How I captured a cuckoo – with my camera
I started writing this blog post about Charlie the cuckoo as part of the #30DaysWild challenge but a health hiccup set me back. Some things had to go and it’s been my blog that suffered while I concentrated on the things I love most, writing and taking photos. This does, however, mean that I have lots of great photos to share and a nearly completed novel. There’s nothing quite like a health scare to make you live life to the full.
I’d never seen a cuckoo before
To me cuckoos have always been an elusive bird, something that is often heard but never seen. Many a time I’ve caught their distinctive call, looked towards distant trees but seen nothing. Friends and fellow photographers have entertained me with stories of how they saw a cuckoo whilst out cycling or snapped a few choice shots over the weekend. To me the cuckoo was invisible. But that was all about to change.
Earlier this year my friend and I were out taking photos, the cuckoo called and a passing local asked if we’d been over to photograph it yet. Over where? Where everyone else was going, of course. Apparently twitchers from right across the country were descending on a modest meadow not far from where we were standing and creating a dreadful nuisance in their pursuit of a regular summer visitor named Charlie.
We were informed that Charlie the cuckoo is not tame but easily baited with live mealworms and therefore a photographers dream. A few days later my friend did a reconnaissance ride-by on his bicycle and reported back that the meadow was full of photographers with lenses the size of cannons and not a cuckoo in sight. ‘Mayhem,’ he said and we made plans to visit the meadow on a quieter day of the week when the visiting twitchers were unlikely to be there.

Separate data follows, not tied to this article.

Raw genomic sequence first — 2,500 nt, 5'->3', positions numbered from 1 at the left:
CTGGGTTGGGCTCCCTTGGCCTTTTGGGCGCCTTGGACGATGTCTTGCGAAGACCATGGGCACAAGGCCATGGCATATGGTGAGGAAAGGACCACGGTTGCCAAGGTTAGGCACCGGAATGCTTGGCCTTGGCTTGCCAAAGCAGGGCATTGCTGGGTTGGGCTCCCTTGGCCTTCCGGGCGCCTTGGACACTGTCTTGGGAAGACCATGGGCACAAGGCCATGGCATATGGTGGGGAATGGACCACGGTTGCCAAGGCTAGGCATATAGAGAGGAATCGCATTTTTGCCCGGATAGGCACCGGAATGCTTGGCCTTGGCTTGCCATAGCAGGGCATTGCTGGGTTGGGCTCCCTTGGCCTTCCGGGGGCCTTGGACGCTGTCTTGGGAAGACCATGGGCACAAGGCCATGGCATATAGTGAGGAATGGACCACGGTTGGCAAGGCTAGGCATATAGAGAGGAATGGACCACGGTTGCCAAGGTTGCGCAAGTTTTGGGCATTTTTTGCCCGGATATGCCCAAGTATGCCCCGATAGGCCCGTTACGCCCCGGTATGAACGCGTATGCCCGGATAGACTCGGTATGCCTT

Seeing my first cuckoo – at last!
Armed with my Nikon super-zoom, a monopod and a spare battery, we set off to find Charlie. As luck would have it, only one lone photographer was in the meadow, his lens aimed at a post stuck in the ground and his bait wriggling in a small pot by his side. From a distance I caught my first glimpse of the cuckoo, feeding on the ground. Quietly we approached and thankfully the photographer was quite tame too and happy for us to sit and share his pitch.
In the dazzling afternoon sunshine Charlie was truly magnificent. His wings were the colour of a steely grey sky, shimmering and glistening against his stripy t-shirt. And those eyes! Bright yellow, like sugar coated sweeties. Only sweets don’t watch you and Charlie was very aware of our presence. We were sat on an invisible line and I wondered if Charlie himself had drawn it on the ground because one step closer and he instantly flew away.
We were at least 30/40 yards from Charlie so I was glad I’d taken my super zoom. Even though the picture quality isn’t as crisp as my Olympus I managed to capture some pretty decent shots. The cuckoo is now on the RSPB’s red list of endangered species so never forget to stop and listen to their distinctive call. Who knows, in a few years’ time our woodlands may no longer resound with ‘cuckoo’ during warm summer days.